• continue to identify the complexity of individual children's learning through assessment, planning and evaluation.

Education managers should continue to promote sustained improvement and innovation through strengthening:

  • evaluation, inquiry and professional guidance

  • the appraisal process.

Recommendation

Education managers should strengthen their understanding and use of internal evaluation to systematically evaluate their practices and the impact of these on outcomes for children.

Management Assurance on Legal Requirements

Before the review, the staff and management of Bette Christie Kindergarten completed an ERO Centre Assurance Statement and Self-Audit Checklist. In these documents they attested that they have taken all reasonable steps to meet their legal obligations related to:

  • curriculum
  • premises and facilities
  • health and safety practices
  • governance, management and administration.

During the review, ERO looked at the service’s systems for managing the following areas that have a potentially high impact on children's wellbeing:

  • emotional safety (including positive guidance and child protection)

  • physical safety (including supervision; sleep procedures; accidents; medication; hygiene; excursion policies and procedures)

  • suitable staffing (including qualification levels; police vetting; teacher registration; ratios)

  • evacuation procedures and practices for fire and earthquake.

All early childhood services are required to promote children's health and safety and to regularly review their compliance with legal requirements.

Phil Cowie

Director Review and Improvement Services Central

Central Region

25 September 2019

The Purpose of ERO Reports

The Education Review Office (ERO) is the government department that, as part of its work, reviews early childhood services throughout Aotearoa New Zealand. ERO’s reports provide information for parents and communities about each service’s strengths and next steps for development. ERO’s bicultural evaluation framework Ngā Pou Here is described in SECTION 3 of this report. Early childhood services are partners in the review process and are expected to make use of the review findings to enhance children's wellbeing and learning.

2 Information about the Early Childhood Service

Location

Napier

Ministry of Education profile number

5277

Licence type

Free Kindergarten

Licensed under

Education (Early Childhood Services) Regulations 2008

Number licensed for

42 children aged over 2

Service roll

37

Gender composition

Male 19, Female 18

Ethnic composition

Māori
NZ European/Pākehā
Cook Island Māori

27
5
5

Percentage of qualified teachers

0-49% 50-79% 80%

Based on funding rates

80%

Reported ratios of staff to children

1:10

Meets minimum requirements

Review team on site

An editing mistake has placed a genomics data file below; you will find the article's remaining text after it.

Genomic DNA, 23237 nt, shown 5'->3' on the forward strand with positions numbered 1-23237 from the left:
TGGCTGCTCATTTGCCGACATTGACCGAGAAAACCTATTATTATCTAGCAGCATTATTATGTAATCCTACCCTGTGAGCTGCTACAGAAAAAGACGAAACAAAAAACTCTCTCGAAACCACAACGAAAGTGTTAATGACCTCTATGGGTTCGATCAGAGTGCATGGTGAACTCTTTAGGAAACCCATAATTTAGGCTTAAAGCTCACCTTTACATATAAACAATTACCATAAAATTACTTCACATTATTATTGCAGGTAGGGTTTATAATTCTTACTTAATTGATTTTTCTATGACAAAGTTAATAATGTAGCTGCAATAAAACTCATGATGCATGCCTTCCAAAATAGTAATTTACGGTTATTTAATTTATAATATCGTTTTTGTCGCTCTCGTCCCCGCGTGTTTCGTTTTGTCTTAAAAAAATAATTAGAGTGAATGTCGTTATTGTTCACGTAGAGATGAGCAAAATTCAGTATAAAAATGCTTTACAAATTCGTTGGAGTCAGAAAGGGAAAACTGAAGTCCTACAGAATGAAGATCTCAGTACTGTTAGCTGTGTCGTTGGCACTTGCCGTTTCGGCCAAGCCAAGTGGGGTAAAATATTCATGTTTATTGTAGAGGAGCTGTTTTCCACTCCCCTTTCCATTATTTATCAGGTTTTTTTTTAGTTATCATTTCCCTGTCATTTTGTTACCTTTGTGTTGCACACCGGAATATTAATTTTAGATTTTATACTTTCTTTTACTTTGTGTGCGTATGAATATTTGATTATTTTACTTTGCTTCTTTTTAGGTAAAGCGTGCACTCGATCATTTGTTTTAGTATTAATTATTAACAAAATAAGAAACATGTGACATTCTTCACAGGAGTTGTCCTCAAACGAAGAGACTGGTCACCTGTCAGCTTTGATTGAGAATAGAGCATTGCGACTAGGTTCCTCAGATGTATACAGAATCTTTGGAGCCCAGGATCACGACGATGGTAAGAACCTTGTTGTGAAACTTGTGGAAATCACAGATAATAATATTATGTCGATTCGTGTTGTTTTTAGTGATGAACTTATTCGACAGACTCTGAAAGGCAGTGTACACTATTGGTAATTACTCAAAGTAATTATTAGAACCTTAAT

August 2019

Date of this report

25 September 2019

Most recent ERO report(s)

Education Review

April 2016

Education Review

September 2012

Education Review

May 2009

3 General Information about Early Childhood Reviews

ERO’s Evaluation Framework

ERO’s overarching question for an early childhood education review is ‘How well placed is this service to promote positive learning outcomes for children?’ ERO focuses on the following factors as described in the bicultural framework Ngā Pou Here:

Pou Whakahaere – how the service determines its vision, philosophy and direction to ensure positive outcomes for children

Pou Ārahi – how leadership is enacted to enhance positive outcomes for children

Mātauranga – whose knowledge is valued and how the curriculum is designed to achieve positive outcomes for children

Tikanga whakaako – how approaches to teaching and learning respond to diversity and support positive outcomes for children.

Within these areas ERO considers the effectiveness of arotake – self review and of whanaungatanga – partnerships with parents and whānau.

ERO evaluates how well placed a service is to sustain good practice and make ongoing improvements for the benefit of all children at the service.

A focus for the government is that all children, especially priority learners, have an opportunity to benefit from quality early childhood education. ERO will report on how well each service promotes positive outcomes for all children, with a focus on children who are Māori, Pacific, have diverse needs, and are up to the age of two.

For more information about the framework and Ngā Pou Here refer to ERO’s Approach to Review in Early Childhood Services.

ERO’s Overall Judgement

The overall judgement that ERO makes will depend on how well the service promotes positive learning outcomes for children. The categories are:

  • Very well placed

  • Well placed

  • Requires further development

  • Not well placed

ERO has developed criteria for each category. These are available on ERO’s website.

Review Coverage

ERO reviews are tailored to each service’s context and performance, within the overarching review framework. The aim is to provide information on aspects that are central to positive outcomes for children and useful to the service.